NRF 2023 – Under the Influence: Hollister on successful social collabs with content creators

Brand and content creator collaborations can drive big results – but authenticity must lie at the heart of the relationship if these collabs are to ring true to customers and have the desired outcomes.  And that makes finding the right partner with shared ideas, goals and expectations, critical, as Jacob Hawkins, Chief Marketing, Digital and Omni Officer at Forever 21, and Jacee Scoular, Sr. Director of Brand Strategy and Communications at Hollister Co., outlined at NRF’s Big Show in New York, earlier this week.

What makes a successful collab?

Key to connecting with Forever 21’s Gen Z audience, knowing the demographic spend four hours or more a day on social media, makes social channels the central pillar of its marketing and communications strategy.  This includes surrounding customers with a top-down and bottom-up approach to social.  Top-down, it integrates mega- and macro-influencers into seasonal campaigns and brand collaborations.  Bottom-up, they work with micro- and nano-influencers to drive key outfitting and shopping hauls.

Showcasing how it harnesses social reach across the business, Hawkins shared insights from the May 2022 Barbie X Forever 21, which featured major TikTok influencers including Livvy Dunny and Brook Monk both online and IRL at a launch party and across in-store advertising campaigns.

From ‘paid for’ one off collabs to long-term partnerships

A focus on long-term symbiotic relationships underpins Hollister’s approach to influencer and content creator partnerships.  Two years ago, the company moved away from a paid to post model in recognition of the importance of “human powered brand building”, leveraging customers to power the brand.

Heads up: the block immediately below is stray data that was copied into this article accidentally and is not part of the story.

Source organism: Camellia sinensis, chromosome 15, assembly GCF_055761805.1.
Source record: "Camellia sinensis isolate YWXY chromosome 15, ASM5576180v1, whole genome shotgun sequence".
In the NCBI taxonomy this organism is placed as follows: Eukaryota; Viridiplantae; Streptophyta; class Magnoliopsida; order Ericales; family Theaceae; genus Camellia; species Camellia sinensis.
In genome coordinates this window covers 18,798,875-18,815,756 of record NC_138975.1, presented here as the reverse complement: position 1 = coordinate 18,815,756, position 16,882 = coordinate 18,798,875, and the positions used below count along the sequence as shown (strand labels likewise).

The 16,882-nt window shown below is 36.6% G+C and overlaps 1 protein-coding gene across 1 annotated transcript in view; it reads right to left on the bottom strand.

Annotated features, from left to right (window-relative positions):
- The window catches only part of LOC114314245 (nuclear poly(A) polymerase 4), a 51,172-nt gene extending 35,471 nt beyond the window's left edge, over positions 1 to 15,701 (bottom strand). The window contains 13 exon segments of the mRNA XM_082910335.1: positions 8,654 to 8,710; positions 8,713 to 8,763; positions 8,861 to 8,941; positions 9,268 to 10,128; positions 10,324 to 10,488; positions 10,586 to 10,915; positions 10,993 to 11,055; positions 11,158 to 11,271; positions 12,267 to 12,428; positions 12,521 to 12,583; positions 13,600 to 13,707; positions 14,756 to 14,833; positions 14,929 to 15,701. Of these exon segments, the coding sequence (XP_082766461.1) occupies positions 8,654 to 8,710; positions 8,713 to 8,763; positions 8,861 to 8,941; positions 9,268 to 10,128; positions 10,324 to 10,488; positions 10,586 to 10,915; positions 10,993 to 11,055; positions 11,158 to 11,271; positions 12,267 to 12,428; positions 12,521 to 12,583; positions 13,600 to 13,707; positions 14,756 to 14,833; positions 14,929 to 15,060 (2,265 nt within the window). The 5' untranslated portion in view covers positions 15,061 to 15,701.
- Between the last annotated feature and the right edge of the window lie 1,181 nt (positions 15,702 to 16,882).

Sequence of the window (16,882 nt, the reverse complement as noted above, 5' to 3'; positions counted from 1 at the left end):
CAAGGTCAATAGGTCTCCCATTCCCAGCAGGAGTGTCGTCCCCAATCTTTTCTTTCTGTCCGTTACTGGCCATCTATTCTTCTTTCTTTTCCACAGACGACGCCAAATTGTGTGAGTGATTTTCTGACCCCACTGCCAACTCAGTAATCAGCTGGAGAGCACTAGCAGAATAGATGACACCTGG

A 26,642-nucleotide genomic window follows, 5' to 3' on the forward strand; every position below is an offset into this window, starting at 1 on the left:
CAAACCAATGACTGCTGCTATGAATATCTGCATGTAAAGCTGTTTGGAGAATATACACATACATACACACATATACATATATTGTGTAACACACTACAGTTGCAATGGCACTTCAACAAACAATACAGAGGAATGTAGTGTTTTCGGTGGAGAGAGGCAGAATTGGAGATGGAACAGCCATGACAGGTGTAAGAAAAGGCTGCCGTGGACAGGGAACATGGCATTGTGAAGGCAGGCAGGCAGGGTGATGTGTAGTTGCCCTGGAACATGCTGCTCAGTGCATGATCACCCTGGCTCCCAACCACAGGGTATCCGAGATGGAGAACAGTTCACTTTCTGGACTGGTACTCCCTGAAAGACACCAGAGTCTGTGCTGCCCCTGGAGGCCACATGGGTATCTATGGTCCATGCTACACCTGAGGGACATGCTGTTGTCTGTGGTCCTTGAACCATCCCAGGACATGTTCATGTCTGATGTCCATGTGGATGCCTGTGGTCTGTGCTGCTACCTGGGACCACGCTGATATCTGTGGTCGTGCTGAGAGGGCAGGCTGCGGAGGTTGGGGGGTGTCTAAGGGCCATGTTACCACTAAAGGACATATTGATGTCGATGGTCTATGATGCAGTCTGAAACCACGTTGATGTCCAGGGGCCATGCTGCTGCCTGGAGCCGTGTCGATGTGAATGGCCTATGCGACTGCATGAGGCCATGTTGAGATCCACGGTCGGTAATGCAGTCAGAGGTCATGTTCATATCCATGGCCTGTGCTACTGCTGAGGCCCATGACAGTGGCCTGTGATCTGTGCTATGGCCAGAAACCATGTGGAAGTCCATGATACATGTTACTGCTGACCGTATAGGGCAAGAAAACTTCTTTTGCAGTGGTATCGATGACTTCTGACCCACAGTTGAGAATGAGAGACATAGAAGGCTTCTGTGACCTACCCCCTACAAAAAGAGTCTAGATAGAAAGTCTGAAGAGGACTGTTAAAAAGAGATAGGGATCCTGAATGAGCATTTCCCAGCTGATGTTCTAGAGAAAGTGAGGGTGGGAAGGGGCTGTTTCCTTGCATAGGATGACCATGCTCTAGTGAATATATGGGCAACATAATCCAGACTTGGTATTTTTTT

In 2021, it launched Social Tourist, building upon its successful relationship with social media personalities Charli and Dixie D’Amelio.  Additionally, the Hollister Creative Collective is a group of mid-tier creators who are contracted to the company for a year, enjoying access to retreats and summer trips, in return for creating branded social content each month.

Spotting social talent is a full-time job

Both brands retain staff who specialise in spotting social talent to ensure partnerships remain bleeding edge and relevant to their audiences with Hawkins explaining the combination of the right trend and the right influencer blows up a campaign in a way the brand could never do itself.

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